I’ve been a fan of Stacey Lee ever since I featured her here. I’m even more excited about her newest book, THE DOWNSTAIRS GIRL. It’s a historical novel about a servant who moonlights as an advice columnist, and it’s gotten tons of great reviews. Have a look:

By day, seventeen-year-old Jo Kuan works as a lady’s maid for the cruel daughter of one of the wealthiest men in Atlanta. But by night, Jo moonlights as the pseudonymous author of a newspaper advice column for the genteel Southern lady, “Dear Miss Sweetie.” When her column becomes wildly popular, she uses the power of the pen to address some of society’s ills, but she’s not prepared for the backlash that follows when her column challenges fixed ideas about race and gender.

While her opponents clamor to uncover the secret identity of Miss Sweetie, a mysterious letter sets Jo off on a search for her own past and the parents who abandoned her as a baby. But when her efforts put her in the crosshairs of Atlanta’s most notorious criminal, Jo must decide whether she, a girl used to living in the shadows, is ready to step into the light.

In our last interview, you said, “My favorite thing about writing is that it gives me a chance to make people feel something.” Is this still true, and are there other favorite things you’ve discovered?

It is still my favorite thing. In terms of the actual writing, I love
writing dialogue and I love creating unique scenes. One of my favorite
parts of writing THE DOWNSTAIRS GIRL are the porch scenes between Jo
and Nathan, the love interest, when she’s trying to stay in character
as Miss Sweetie. The best scenes have things going on ‘behind the

They definitely do. And the original title for THE DOWNSTAIRS GIRL was “Dear Miss Sweetie,” wasn’t it? In what ways do you feel the finalized title best captures Jo Kuan and her story?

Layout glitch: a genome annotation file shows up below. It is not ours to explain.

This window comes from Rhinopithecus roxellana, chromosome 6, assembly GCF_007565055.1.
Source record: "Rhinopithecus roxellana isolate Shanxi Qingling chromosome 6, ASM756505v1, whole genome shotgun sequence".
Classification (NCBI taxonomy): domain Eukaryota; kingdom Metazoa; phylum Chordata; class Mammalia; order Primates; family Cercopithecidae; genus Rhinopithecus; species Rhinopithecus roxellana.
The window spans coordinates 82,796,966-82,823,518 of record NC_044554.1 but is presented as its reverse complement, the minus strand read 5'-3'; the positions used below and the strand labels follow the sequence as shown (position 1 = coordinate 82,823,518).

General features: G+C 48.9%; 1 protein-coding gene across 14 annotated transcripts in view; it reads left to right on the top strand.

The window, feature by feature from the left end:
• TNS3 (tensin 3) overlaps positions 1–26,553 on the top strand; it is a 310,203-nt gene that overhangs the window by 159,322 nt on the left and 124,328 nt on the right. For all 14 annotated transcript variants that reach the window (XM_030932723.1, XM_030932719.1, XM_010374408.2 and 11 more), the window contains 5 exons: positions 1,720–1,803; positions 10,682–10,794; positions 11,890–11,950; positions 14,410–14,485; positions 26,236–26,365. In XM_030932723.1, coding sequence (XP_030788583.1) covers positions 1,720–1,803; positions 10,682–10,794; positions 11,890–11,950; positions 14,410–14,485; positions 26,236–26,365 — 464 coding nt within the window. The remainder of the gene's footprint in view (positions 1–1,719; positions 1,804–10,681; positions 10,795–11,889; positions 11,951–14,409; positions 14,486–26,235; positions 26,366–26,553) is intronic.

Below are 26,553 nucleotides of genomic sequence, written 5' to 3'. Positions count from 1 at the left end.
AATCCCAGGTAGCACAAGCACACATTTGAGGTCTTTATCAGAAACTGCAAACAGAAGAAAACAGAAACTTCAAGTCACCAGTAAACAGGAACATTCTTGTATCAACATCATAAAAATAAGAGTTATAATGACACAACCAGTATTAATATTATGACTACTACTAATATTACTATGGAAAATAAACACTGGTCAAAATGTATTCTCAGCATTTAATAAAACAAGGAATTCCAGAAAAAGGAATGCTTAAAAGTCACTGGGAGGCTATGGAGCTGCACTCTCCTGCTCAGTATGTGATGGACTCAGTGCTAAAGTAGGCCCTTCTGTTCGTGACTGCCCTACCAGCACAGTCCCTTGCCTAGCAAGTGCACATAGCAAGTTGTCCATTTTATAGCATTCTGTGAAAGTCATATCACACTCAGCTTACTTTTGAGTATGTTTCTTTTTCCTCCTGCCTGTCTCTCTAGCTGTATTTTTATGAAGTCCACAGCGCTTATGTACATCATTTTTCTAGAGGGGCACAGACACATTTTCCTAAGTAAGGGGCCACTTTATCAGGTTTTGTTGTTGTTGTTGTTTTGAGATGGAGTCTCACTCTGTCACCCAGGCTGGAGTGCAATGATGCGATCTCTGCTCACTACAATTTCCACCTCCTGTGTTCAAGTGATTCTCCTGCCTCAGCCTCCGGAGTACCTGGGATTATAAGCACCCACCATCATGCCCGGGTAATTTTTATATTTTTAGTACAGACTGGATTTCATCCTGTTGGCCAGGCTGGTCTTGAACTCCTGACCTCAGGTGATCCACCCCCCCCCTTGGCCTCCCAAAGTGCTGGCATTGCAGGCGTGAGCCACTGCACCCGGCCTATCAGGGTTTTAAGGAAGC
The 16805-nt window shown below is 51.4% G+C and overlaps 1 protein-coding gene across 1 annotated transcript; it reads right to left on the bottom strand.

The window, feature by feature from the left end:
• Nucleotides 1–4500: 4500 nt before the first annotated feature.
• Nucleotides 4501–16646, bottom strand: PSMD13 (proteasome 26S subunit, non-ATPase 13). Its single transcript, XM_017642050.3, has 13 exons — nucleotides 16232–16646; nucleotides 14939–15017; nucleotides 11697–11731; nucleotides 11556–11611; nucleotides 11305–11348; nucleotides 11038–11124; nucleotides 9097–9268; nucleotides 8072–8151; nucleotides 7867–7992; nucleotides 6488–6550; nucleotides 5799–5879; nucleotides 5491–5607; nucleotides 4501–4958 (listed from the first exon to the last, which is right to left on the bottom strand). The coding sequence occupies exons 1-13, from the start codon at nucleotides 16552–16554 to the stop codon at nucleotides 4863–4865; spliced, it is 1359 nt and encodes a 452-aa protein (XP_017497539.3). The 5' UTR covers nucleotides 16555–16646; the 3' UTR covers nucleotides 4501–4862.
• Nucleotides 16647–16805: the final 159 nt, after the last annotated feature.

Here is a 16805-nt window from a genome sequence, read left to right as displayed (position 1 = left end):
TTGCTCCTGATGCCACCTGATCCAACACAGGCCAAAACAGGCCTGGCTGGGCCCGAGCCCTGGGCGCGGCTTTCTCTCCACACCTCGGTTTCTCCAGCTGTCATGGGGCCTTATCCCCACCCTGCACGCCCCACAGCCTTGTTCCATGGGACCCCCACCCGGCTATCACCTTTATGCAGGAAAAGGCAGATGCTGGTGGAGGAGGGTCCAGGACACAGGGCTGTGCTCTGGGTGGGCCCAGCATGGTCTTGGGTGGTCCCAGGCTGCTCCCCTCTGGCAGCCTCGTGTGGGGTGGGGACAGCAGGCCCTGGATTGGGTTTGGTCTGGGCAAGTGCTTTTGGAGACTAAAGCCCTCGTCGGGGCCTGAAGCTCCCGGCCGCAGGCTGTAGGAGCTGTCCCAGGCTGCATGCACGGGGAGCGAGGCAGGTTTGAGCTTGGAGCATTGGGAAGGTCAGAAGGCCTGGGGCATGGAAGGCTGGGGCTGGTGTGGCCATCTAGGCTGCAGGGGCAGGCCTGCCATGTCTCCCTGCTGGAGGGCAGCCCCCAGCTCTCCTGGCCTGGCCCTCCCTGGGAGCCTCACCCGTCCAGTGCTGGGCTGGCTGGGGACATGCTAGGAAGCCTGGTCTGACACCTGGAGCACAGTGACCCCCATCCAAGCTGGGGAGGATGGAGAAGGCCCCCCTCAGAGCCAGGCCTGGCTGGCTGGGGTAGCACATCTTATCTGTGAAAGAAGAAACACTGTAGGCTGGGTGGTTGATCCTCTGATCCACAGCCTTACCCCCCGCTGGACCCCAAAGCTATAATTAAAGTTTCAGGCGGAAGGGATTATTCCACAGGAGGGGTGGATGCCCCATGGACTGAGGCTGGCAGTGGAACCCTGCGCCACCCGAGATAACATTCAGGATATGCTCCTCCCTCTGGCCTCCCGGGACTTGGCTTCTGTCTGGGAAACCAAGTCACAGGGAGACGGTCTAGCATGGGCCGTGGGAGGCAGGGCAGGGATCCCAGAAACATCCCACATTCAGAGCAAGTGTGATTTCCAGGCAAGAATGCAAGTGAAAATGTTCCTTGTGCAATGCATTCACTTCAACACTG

I think it brings in the concept of being hidden away as well as the
idea that there are levels in society with the serving class
downstairs, and the the served class upstairs. (No, I haven’t seen
Downton Abbey yet but I believe this shares a similar concept!)

It does–but I also think that your story adds an extra layer of intrigue. It was also really helpful to hear you talk about THE DOWNSTAIRS GIRL and how the story developed in ways you didn’t expect. What would you tell writers who are currently grappling with a manuscript and they’re not exactly sure where the real story is?

Take some time away from it; share your problem with critique
partners, and get their feedback. Also, I think that the struggle
helps you build a better story. I wouldn’t have figured out the true
story unless I had gone in several wrong directions, felt them out,
realized why they were wrong, and then from there, figured out the
right path. Failure isn’t the opposite of success but a part of it.
Keep struggling, and you’ll get there.

Great advice. If you could tell your younger writer self one thing, what would it be and why?

To live life to its fullest; it sounds so cliche, but those life
experiences will actually help you tell a richer story. You can’t
quite describe a heartbreak until you’ve gone through one.

Buy: BookPassage ~ Amazon.com Barnes & Noble ~  IndieBound


Buy: BookPassage ~ Amazon.com Barnes & Noble ~  IndieBound


Buy: BookPassage ~ Amazon.com Barnes & Noble ~  IndieBound


Buy: BookPassage ~ Amazon.com Barnes & Noble ~  IndieBound

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